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"the endearing remembrances which. my impaffioned memory fhall ever preferve, by all my hopes of meet"ing thy approving spirit in a happier "world, I will difcharge my trust to "these sweet innocents, and for their "fakes fubdue the keen regret which "would make life appear a barren de"fert, bereft of thy endearing loveli"nefs."
To the raving defperation of lord Monteith no pen can do justice. Unufed to calamity, and indignant of selfreproach, his ftubborn heart refused to fubmit to the righteous but fevere punifhment; and his galled confcience ftarted from the terrifying accufation, that he, like the base Judean, had flung a pearl away richer than all his "tribe."
He fought to filence the horrors of remorse by the most extravagant affecR 5 tion:
tion to his lady's memory. Her funeral was conducted in the highest style of pageant decoration; and he wearied himfelf with examining defigns for a monument, which he propofed to have executed in Parian marble, and that its magnificence fhould rival the proudest ftructures which forrow, tafte, or vanity have erected over "fallen mortality." He teazed his children with his frantic careffes; vowed that he only exifted for their fakes; determined never to be separated from them; and traced, with mingled ecstasy and anguish, the various resemblances which they bore to their mother.
σε My little Geraldine," he would fay, "is her perfect image. Just fuch "a fmile as that of my beloved, before "I knew that accurfed Fitzofborne.
Lucy has her beautiful hair, and
James too-but I have never feen " him fince he was three months old. "They will all forget her, except Ara"bella. Yet the murderer ftill lives. "But may I perish, Fitzofborne, if I "do not pursue thee to the remotest "corners of the globe!"
While the heart glows with fentiments of juft indignation, it is natural to inquire the fate of the author of thefe calamitous fcenes. The laft hours of Fitzofborne's life were not fufficiently fplendid to allure inexperience to defert the plain path of rectitude, from the hope of acquiring fame or fortune by indirect means. He had indeed plucked the forbidden fruit, but he had found it, like the bitter apples of Sodom, dif tafteful and delufive, the origin of mifery and regret.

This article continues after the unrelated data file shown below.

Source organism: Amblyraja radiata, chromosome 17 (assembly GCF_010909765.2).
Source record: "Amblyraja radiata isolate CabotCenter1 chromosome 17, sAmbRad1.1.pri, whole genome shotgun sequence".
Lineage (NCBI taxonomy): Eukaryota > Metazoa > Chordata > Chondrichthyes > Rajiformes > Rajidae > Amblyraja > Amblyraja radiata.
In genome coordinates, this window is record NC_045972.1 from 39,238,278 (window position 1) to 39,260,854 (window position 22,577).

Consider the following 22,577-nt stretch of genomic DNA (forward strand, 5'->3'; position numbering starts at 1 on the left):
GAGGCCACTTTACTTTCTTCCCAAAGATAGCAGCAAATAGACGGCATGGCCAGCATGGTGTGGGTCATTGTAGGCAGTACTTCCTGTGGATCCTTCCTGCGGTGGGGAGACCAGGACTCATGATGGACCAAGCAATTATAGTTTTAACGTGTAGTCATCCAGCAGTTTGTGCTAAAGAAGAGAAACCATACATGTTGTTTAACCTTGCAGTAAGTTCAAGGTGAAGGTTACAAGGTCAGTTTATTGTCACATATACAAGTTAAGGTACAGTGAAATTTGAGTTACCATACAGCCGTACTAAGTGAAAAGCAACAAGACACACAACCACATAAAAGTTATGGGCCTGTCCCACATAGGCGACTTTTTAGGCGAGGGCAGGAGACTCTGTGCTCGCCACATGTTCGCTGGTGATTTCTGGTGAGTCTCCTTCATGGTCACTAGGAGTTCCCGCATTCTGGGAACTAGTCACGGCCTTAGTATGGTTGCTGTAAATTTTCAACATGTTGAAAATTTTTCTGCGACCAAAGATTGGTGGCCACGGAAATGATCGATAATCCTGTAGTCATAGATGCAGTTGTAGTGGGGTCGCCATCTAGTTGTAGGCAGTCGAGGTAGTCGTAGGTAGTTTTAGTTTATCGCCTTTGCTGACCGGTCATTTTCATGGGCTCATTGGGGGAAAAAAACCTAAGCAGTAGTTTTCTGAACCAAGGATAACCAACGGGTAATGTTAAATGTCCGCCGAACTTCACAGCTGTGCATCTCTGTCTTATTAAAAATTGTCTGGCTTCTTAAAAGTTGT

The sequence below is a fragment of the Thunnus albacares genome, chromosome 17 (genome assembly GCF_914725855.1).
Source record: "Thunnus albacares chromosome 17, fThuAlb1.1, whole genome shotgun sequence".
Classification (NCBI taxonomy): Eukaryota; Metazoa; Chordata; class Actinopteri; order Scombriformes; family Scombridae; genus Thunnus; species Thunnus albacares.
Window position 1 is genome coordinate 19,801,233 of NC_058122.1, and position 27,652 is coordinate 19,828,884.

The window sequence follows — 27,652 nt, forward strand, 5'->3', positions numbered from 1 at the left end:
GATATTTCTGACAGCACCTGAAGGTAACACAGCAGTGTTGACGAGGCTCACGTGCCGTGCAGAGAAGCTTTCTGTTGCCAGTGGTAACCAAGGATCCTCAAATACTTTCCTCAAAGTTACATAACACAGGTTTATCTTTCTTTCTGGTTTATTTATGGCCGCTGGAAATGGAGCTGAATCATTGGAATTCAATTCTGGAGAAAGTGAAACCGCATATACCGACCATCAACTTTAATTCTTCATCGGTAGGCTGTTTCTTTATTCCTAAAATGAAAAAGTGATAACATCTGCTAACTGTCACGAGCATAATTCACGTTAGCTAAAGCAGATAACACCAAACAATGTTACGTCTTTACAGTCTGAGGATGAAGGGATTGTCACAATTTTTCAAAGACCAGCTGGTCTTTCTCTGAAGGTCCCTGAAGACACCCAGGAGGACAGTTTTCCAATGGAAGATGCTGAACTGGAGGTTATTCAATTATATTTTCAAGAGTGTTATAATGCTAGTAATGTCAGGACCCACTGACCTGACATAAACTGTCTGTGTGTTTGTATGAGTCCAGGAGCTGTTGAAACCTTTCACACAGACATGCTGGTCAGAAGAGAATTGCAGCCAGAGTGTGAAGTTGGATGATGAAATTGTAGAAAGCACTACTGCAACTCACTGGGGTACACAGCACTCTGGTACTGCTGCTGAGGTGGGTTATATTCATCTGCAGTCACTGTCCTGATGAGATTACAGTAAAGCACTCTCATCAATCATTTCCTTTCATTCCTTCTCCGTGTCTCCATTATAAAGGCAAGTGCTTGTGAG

Disdainfully rejected by the victim of his artifices; compelled to fly his na
tive country, or to languifh in hopless captivity; abandoned even by the licentìous part of the world, who, though they enthusiastically applaud triumphant vice, are ever firft to fhun indigent guilt; Fitzofborne was now left to meditate on the abufe of diftinguished talents, the waste of perverted industry, and the folly, as well as the wickedness, of that knowledge which only afpires to organize depravity.
These insupportable reflections were, however, foon interrupted; and his miferable existence brought to a period by other means than the fword of an injured hufband and betrayed friend. Retributive juftice not only willed his fall in that country where he had imbibed his peftilent notions; it also decreed, that thofe very opinions should be the immediate occafion of his death. It is well known that the merciless ty
ranny which Robefpierre erected on the tomb of the murdered Louis fpared neither friends nor enemies. Fitzofborne, as an Englishman and a gentleman, became an object of fufpicion. In vain did he plead that he had difgraced his ancestors, and abjured his country; in vain boast his contempt of fuperftition and abhorrence of prefcribed forms; in vain bend with mock adoration at the idol fhrine of liberty, or with fervile adulation load the new Romans with the falfified epithets of magnanimous and illuftrious they, who fpared not a Roland or a Condorcet, could not be expected to regard fanguinary principles, unless attested by the repeated perpetration of fanguinary deeds.
In the gloom of the Abbaye prison, exposed to all the various wretchedness of want, difturbed by the groans of fellow-fufferers, and furrounded by the